13th December, 2007.
Political Storm Brews Over Auckland Housing
By Syed Akbar Kamal
There is a political storm brewing in the corridors of Auckland City Council over ‘affordable housing’ which Mayor John
Banks had publicly issued calls for its scrapping during his election campaign. His contention is that ‘affordable
housing’ is the province of Central government and the local councils have no role to play in it.
The mayor, since returning to the office, has been trumpeting on pruning down costs and ending the culture of wasteful
expenditure. He has been accused of wasting ratepayer’s money on seeking & running expensive legal bills to terminate and scrap previous council’s agreement.
Based on a single member of public complaint against the signed contract, the Auckland City Council embarked on a legal
collision spree spending ratepayers’ money to nail NZ Housing Foundation into agreeing for a $2.5 million renegotiated
council contract from $9 million over ‘affordable housing’.
Councillor Paul Goldsmith, Chairman Community Services Committee said the advice was given but never sought to reviewing
the contract based on that single complaint.
To a query what amount was spent on that advice, he answered “I am not sure.”
The mayor has stirred a hornet’s nest by choosing to scrap the $9 million council contract with the New Zealand Housing
Foundation amid widespread resentment over this sensitive issue. The agreement was culmination of a 3 year effort by the
previous Labour led City Vision dominated council and was signed just two weeks before the run-up to local body
elections on October 13.
The New Zealand Housing Foundation is obligated to build a minimum of 100 homes within four years, which will be
available for purchase by lower income working families. McConnell Property Ltd is one of the supporting partners.
A report to the Auckland City Council Thursday’s meeting will recommend slashing a $9 million council contract with the
Foundation to less than $2.5 million.
It’s interesting to note here, the report to Council's Thursday night meeting states "A legal matter has arisen which
provides council with the opportunity to renegotiate the programme agreement." When asked over the phone for comments
regarding ‘affordable housing’ Mayor John Banks answered “what about affordable housing? We have already taken a
Initially agreeing to do the interview for “Darpan-The Mirror” a current affairs programme on Stratos, he later asked
Councillor Paul Goldsmith, Chairman Community Services Committee to front up for him on camera.
Mr. Goldsmith said the current council was faced with difficult budgetary constraints with the spending zooming to 100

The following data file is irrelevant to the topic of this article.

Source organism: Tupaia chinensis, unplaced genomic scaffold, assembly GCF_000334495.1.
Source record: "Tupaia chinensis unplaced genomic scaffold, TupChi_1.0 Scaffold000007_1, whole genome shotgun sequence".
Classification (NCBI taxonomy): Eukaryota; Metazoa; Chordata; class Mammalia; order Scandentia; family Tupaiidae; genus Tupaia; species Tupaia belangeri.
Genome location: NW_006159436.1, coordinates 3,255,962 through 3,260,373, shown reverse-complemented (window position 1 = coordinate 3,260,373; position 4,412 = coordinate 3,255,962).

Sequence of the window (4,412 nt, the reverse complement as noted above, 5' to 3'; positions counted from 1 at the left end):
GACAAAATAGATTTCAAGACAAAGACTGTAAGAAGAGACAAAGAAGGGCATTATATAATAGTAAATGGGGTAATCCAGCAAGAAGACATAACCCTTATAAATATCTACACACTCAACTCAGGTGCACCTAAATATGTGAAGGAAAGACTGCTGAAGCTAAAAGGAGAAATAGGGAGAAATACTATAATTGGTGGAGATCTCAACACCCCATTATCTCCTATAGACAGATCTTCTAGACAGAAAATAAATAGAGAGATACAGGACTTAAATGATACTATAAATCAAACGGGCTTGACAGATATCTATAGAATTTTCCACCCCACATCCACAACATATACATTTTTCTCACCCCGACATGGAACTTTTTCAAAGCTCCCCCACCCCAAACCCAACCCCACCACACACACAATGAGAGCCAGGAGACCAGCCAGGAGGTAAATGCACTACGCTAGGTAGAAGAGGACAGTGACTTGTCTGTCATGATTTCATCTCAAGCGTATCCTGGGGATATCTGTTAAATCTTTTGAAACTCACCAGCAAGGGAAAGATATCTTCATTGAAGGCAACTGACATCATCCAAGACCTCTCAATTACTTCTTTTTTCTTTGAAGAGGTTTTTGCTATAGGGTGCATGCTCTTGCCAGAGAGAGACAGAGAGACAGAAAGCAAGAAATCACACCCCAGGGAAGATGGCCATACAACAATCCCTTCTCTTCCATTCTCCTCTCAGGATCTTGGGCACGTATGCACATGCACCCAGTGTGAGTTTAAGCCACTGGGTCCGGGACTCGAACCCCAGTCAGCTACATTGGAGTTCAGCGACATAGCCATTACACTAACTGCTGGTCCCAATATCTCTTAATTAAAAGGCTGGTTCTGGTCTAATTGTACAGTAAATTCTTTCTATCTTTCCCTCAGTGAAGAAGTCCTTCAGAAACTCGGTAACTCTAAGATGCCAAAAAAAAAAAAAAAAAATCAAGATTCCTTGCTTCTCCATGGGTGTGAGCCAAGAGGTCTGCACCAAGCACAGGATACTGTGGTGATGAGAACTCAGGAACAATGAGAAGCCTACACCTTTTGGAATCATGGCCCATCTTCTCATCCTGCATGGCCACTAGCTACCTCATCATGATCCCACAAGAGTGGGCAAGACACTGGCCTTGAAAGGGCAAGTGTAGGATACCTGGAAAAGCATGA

per cent from just half a billion to $1 billion in the last 3 years. He said “the voters evidently didn’t think it was
sustainable rate of increase.”
Blaming the previous council for doubling the spending rate he said the present council will concentrate on core
activities of focus citing transport & infrastructure and communities & arts as examples. He said the council will reign in spending and curtail wasteful expenditure.
Dismissing the councillors’ accusations he emphasized that ‘affordable housing’ is “not this council’s core activity”
but falls under the central government domain.
He said “because of the changes to the trust deed, the council was able to withdraw” from the agreement attracting
Housing Foundation’s displeasure.
“We got together, sat down, had a chat and come to an agreement to renegotiate the scheme at a scale back level. “ He
stressed that “we live in the real world, they knew where we are coming from, we know where they are coming from; we
have no criticisms of the Foundation and we think they are doing good work in the community.”
He pointed out that the council had reached an amicable agreement with the Housing Foundation and that “it’s win-win for
all Auckland citizens and ratepayers.”
The project had gone through a laborious consultation process and already had attracted considerable support from
Auckland ratepayers. It also passed through two annual plans and the long term council community plan.
The move has prompted six Councillors; Richard Northey, Leila Boyle, Cathy Casey, Graeme Easte, Glenda Fryer and Denise
Roche to condemn his style of leadership dubbing ‘here we have the old John Banks back at his game of not listening to